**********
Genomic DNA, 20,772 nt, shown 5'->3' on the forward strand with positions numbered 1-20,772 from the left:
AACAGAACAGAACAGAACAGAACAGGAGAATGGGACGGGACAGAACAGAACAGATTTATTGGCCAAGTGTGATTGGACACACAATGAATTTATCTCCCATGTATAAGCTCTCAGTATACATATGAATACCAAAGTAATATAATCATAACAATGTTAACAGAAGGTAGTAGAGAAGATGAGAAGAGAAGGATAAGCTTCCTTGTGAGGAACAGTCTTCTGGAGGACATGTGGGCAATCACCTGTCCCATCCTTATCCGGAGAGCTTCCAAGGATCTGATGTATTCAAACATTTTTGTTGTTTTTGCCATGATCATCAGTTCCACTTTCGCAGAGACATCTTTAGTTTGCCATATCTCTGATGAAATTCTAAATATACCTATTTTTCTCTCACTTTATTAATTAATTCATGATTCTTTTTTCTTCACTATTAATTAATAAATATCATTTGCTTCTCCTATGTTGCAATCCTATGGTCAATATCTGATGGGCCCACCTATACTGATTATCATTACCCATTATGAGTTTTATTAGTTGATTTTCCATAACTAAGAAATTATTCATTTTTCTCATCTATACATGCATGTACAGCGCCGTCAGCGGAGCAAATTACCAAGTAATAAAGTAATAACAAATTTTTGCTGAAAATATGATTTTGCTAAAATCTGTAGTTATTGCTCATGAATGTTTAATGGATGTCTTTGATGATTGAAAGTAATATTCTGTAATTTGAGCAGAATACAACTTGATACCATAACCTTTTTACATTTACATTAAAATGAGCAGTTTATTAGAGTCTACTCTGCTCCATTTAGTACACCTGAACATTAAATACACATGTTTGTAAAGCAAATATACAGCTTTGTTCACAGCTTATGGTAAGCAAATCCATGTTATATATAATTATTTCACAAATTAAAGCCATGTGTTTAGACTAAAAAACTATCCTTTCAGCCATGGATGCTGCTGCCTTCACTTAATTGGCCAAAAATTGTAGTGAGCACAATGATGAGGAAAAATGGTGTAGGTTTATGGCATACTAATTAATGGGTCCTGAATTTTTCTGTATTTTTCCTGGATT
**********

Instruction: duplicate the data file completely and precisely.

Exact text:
Genomic DNA, 20,772 nt, shown 5'->3' on the forward strand with positions numbered 1-20,772 from the left:
AACAGAACAGAACAGAACAGAACAGGAGAATGGGACGGGACAGAACAGAACAGATTTATTGGCCAAGTGTGATTGGACACACAATGAATTTATCTCCCATGTATAAGCTCTCAGTATACATATGAATACCAAAGTAATATAATCATAACAATGTTAACAGAAGGTAGTAGAGAAGATGAGAAGAGAAGGATAAGCTTCCTTGTGAGGAACAGTCTTCTGGAGGACATGTGGGCAATCACCTGTCCCATCCTTATCCGGAGAGCTTCCAAGGATCTGATGTATTCAAACATTTTTGTTGTTTTTGCCATGATCATCAGTTCCACTTTCGCAGAGACATCTTTAGTTTGCCATATCTCTGATGAAATTCTAAATATACCTATTTTTCTCTCACTTTATTAATTAATTCATGATTCTTTTTTCTTCACTATTAATTAATAAATATCATTTGCTTCTCCTATGTTGCAATCCTATGGTCAATATCTGATGGGCCCACCTATACTGATTATCATTACCCATTATGAGTTTTATTAGTTGATTTTCCATAACTAAGAAATTATTCATTTTTCTCATCTATACATGCATGTACAGCGCCGTCAGCGGAGCAAATTACCAAGTAATAAAGTAATAACAAATTTTTGCTGAAAATATGATTTTGCTAAAATCTGTAGTTATTGCTCATGAATGTTTAATGGATGTCTTTGATGATTGAAAGTAATATTCTGTAATTTGAGCAGAATACAACTTGATACCATAACCTTTTTACATTTACATTAAAATGAGCAGTTTATTAGAGTCTACTCTGCTCCATTTAGTACACCTGAACATTAAATACACATGTTTGTAAAGCAAATATACAGCTTTGTTCACAGCTTATGGTAAGCAAATCCATGTTATATATAATTATTTCACAAATTAAAGCCATGTGTTTAGACTAAAAAACTATCCTTTCAGCCATGGATGCTGCTGCCTTCACTTAATTGGCCAAAAATTGTAGTGAGCACAATGATGAGGAAAAATGGTGTAGGTTTATGGCATACTAATTAATGGGTCCTGAATTTTTCTGTATTTTTCCTGGATT